Your sensationalist headline 'The telescope that ate astronomy' could more appropriately have highlighted the promise of NASA's James Webb Space Telescope (JWST) for astronomy's future (Nature 467, 1028–1030; 2010).
No facilities exist on or off this planet — or are called for in the recent US decadal survey of astronomy and astrophysics — for finding the first galaxies or for detecting liquid water on habitable planets around other stars. These capabilities have been part of the JWST science plan since its inception.
Such transformative science is why NASA, the European Space Agency and the Canadian Space Agency took on the challenge of building a telescope of comparable scale to the ground-based W. M. Keck telescopes or one of Europe's Very Large Telescopes. This meant reducing the JWST's mass by almost two orders of magnitude compared with a Keck telescope, cooling it to −313 °C and folding it to fit inside an Ariane 5 spacecraft for deployment 1.5 million kilometres from Earth.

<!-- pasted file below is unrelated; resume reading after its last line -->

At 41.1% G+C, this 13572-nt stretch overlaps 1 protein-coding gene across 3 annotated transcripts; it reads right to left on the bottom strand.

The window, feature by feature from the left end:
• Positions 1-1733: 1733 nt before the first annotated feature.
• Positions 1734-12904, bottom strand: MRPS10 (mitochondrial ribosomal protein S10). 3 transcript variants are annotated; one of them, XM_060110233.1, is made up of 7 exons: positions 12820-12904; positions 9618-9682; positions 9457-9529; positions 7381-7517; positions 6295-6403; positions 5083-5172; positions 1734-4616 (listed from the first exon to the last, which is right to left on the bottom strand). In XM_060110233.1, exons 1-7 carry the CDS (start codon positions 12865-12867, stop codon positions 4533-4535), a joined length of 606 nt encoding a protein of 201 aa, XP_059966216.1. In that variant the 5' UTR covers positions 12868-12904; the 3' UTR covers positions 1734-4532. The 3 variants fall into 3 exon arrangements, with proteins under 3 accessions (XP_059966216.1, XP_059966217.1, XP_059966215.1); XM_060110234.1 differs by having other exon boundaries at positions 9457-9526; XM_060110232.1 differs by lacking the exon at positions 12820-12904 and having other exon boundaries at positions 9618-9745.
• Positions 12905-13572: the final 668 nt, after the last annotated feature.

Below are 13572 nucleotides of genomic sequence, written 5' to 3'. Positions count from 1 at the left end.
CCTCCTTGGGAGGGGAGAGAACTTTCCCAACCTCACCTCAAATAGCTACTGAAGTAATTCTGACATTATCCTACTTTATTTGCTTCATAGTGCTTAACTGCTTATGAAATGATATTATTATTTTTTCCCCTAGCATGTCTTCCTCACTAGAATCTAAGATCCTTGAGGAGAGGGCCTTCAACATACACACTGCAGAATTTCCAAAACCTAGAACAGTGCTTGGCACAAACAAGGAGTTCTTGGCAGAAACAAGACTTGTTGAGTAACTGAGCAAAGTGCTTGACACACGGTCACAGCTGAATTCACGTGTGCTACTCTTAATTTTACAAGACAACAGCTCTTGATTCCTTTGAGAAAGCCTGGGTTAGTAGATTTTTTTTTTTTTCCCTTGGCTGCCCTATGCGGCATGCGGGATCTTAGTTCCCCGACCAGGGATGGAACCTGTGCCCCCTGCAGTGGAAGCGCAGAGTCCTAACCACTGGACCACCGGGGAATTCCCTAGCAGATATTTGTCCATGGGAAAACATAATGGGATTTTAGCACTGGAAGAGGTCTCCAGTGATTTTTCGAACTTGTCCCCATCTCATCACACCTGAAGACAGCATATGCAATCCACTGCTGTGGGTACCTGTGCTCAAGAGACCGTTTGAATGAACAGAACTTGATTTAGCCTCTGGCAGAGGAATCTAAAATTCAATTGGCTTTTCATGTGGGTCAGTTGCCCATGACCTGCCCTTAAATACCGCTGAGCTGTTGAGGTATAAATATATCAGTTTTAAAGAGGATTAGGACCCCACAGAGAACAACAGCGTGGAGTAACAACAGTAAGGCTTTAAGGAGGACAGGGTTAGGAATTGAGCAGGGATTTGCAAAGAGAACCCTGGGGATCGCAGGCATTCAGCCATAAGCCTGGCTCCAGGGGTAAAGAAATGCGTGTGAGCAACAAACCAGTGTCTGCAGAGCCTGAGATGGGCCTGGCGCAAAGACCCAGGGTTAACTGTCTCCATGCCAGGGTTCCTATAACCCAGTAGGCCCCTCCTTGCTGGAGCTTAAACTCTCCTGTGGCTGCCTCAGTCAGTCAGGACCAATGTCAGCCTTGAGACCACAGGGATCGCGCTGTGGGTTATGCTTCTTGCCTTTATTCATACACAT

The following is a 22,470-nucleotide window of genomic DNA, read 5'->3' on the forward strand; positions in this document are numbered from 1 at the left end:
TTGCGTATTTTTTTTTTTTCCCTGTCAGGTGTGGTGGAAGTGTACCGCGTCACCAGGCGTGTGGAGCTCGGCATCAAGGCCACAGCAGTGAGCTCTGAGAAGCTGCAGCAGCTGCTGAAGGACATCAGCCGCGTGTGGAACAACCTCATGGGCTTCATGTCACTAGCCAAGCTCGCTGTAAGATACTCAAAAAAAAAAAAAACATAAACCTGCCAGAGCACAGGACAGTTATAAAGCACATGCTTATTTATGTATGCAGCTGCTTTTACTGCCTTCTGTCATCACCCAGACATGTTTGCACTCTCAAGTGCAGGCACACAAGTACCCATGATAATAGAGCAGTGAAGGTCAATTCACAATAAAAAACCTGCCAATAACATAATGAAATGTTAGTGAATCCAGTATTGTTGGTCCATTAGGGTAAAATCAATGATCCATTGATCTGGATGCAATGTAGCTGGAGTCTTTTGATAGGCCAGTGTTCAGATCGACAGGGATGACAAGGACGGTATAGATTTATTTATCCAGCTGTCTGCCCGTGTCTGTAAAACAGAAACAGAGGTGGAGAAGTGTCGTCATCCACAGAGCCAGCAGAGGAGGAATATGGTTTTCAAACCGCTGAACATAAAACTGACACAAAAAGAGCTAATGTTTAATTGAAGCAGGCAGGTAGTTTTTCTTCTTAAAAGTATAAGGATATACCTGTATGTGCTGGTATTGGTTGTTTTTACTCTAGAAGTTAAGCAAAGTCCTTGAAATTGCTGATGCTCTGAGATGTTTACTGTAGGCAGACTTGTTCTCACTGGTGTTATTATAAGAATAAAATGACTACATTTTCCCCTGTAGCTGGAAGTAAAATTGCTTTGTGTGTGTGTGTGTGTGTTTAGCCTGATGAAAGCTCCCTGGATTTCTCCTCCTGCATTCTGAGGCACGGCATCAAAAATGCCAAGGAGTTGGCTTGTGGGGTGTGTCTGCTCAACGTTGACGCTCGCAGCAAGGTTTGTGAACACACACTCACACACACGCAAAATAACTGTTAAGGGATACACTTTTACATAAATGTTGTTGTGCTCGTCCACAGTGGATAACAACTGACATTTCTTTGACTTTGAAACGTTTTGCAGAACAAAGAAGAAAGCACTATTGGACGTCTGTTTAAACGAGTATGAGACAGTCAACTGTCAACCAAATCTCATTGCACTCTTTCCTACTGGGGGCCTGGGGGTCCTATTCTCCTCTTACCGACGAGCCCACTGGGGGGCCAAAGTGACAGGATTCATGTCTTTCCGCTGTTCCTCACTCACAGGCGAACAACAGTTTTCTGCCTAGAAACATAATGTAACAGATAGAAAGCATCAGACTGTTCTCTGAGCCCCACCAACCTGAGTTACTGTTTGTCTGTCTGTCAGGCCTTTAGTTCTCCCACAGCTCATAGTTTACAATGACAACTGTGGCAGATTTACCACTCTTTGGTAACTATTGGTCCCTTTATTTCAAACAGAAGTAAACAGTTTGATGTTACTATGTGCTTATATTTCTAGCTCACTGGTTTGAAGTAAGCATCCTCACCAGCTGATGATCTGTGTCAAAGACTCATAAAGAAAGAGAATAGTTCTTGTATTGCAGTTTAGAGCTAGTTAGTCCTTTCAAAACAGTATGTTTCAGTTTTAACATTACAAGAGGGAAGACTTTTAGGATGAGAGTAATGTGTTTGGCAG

Building the JWST has required the manufacture of 18 1.3-metre beryllium mirrors able to hold their shapes to better than 20 nanometres at cryogenic temperatures, and of a deployable gossamer sunshield the size of a tennis court.
It was equally challenging to build the Hubble Space Telescope. But it was worth it: Hubble has revolutionized our understanding of the Universe, inspired generations of school children with its breathtaking images and supported a community of 8,000 astronomers worldwide. Likewise, the efforts of today's space scientists are creating a revolutionary telescope for the next generation of scientists and engineers.
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